Share Notes 5-24-18

Share Notes 5-24-18

CSA Share Notes:

We’ve got a great line up for you this week, and spring season is still going strong for a few weeks longer. We also announced last week that the summer CSA season is open for registration. Hooray! If you want your shares to continue into summer (tomatoes! cucumbers! melons! peppers! blueberries!) just head over here to get yourself signed up.

So with that update, here’s your box.

  • Radicchio—This crop is a European green sometimes found in high-end salad mixes, that resembles a cross between a lettuce and a red cabbage. It is excellent chopped into a salad, or you can quarter and grill it, brushed with olive oil and spices. It’s a rare treat.
  • Fennel—This frilly plant provides you with crisp bulbs that are great thinly sliced, roasted, or caramelized. The fronds are excellent with fish. It would be really nice added to our winter root salad.  Do you want to use up half of your share in one large, amazing dish?? Use this recipe for Roasted Spring Salad with fennel and radicchio (also includes carrot, broccoli, and more!) top it with big  chunks of feta cheese and a sprinkling of nuts and you have a meal.
  • Lettuce—Large shares received a skyphos lettuce, which is a bit like a Boston or bibb lettuce, and a green romaine, small shares received a skyphos lettuce and a red Lolla Rosa lettuce, nice and crisp.
  • Onions—Young white onions are our first to be ready. Uncured, these baby’s won’t store long so make sure you use them up within the week. Our storage onions will be ready in a few more weeks after they’ve cured, post harvest.
  • Hakurei turnip—These fresh, crisp white salad turnips are best eaten raw, with a little lemon and salt. They are the sweetest, tastiest turnips you’ll ever eat! Use them in the winter root salad linked above!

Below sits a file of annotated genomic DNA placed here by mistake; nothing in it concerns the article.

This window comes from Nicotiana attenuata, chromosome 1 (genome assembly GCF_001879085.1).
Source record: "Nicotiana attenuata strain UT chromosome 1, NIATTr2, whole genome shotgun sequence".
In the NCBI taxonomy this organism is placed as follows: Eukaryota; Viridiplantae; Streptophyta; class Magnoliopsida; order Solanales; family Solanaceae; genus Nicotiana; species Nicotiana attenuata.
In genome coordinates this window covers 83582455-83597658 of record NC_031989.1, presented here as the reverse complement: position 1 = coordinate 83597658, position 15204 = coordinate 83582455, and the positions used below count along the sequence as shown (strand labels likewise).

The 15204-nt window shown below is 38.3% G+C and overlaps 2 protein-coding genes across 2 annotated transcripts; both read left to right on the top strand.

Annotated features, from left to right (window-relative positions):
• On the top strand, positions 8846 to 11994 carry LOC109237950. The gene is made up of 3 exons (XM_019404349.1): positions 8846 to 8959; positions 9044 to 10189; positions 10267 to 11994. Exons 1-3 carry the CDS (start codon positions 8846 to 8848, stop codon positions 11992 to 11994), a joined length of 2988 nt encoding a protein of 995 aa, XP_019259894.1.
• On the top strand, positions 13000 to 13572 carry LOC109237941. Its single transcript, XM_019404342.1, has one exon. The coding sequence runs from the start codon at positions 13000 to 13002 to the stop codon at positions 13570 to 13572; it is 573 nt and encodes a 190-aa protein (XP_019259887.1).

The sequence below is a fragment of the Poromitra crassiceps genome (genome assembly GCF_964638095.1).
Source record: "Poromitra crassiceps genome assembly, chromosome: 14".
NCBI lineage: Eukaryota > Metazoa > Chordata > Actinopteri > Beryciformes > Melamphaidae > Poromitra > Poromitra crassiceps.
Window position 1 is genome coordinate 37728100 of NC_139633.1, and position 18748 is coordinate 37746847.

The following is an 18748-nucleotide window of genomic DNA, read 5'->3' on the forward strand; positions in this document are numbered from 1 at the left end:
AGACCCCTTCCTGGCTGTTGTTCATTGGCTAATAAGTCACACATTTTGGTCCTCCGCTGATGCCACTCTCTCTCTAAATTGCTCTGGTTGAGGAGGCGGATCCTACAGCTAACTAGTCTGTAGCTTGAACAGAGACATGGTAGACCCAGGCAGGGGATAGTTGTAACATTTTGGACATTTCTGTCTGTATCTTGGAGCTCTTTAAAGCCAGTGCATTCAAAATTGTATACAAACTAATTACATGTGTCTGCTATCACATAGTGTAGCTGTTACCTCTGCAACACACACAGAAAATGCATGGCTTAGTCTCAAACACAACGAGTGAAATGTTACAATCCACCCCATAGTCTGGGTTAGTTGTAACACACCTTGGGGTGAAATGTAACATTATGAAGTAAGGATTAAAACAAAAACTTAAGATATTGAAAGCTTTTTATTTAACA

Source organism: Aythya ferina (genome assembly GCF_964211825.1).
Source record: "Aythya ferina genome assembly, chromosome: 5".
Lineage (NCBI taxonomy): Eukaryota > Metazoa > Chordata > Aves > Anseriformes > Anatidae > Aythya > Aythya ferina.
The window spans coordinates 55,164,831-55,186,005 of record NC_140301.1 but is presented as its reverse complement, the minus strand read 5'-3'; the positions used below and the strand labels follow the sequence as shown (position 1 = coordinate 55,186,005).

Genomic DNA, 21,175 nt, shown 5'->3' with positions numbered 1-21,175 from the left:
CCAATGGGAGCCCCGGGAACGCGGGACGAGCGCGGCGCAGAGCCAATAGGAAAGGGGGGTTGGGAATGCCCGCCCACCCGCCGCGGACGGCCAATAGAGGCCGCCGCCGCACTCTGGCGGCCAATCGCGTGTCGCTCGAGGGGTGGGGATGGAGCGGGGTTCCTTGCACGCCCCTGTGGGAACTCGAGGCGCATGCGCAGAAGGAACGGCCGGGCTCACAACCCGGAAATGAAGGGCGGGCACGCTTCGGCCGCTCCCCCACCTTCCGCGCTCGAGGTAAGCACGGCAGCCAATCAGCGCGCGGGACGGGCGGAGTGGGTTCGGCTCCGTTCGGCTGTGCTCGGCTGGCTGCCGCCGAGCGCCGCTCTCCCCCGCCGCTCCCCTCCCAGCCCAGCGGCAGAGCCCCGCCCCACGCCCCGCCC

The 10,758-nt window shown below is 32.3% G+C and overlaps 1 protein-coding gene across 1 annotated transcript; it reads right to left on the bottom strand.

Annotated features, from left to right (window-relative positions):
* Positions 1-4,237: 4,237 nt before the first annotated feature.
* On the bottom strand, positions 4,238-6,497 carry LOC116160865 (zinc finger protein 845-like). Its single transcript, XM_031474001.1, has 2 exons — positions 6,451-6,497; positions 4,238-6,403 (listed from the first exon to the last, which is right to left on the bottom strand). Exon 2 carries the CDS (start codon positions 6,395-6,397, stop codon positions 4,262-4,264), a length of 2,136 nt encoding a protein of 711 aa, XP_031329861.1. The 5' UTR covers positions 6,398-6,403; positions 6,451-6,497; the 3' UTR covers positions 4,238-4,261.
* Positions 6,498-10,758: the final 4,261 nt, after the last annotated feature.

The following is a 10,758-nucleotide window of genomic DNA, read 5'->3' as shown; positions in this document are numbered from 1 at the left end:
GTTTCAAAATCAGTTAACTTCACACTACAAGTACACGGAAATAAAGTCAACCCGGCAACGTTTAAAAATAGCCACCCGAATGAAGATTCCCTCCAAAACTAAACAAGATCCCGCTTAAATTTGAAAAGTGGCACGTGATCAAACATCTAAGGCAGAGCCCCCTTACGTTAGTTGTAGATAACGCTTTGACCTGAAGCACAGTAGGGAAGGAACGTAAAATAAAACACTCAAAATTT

• Collard Greens—You can use this traditional southern green in any dish that calls for kale. Genetically, they’re almost exactly the same plant!
  • Broccoli—It’s beginning to wane in the heat, but we still have a nice bunch or lovely broccoli for you!
  • Kohlrabi—The edible swollen stem of this crop is crips and juicy, wonderful raw or cooked. This plant is closely related to broccoli and cabbage and the name kohlrabi actually translates as “cabbage turnip.” It’s wonderful in a kohlrabi & broccoli cheese soup, or in a fresh salad.
  • Snow Peas—Almost the end of these tasty beauties. They do not tolerate heat, so they’re almost spent. Enjoy them!

Veggie Storage tips:

The radicchio needs just a few outer leaves removed to get to the meat of the plant. your turnip roots, fennel bulbs, and kohlrabi need their tops removed to keep the roots from getting rubbery. They can then go sealed up in the fridge to stay crisp.  For the fennel, place the fronds in a glass of water on the counter, and use in cooking throughout the week.  The many (many!) leafy greens will last longest stored in the refrigerator, sealed up in bags to retain their moisture. They’re so huge, we often just place them into a few large plastic grocery sacks, and tie them up to seal them. Don’t forget everything will need a good washing before cooking, but leave the dirt on until you’re ready to use them.

We’d love to hear stories and recipes of your culinary adventures this week. Send us a note or post a comment of how you’ve used your CSA share.

Your farmers,

Jess & Justin

Large ShareLarge Share:  (top row) Collard, Muir Lettuce, Red Oak Leaf Lettuce, radicchio, (2nd row) broccoli, fennel, snow peas, Hakurei Turnips (3rd row) kohlrabi, white onions.

Small Share

Small share: (top row) collard, Muir lettuce, Red Oakleaf lettuce, kohlrabi, (bottom row) fennel, radicchio, snow peas and white onions, broccoli, and hakurei turnips.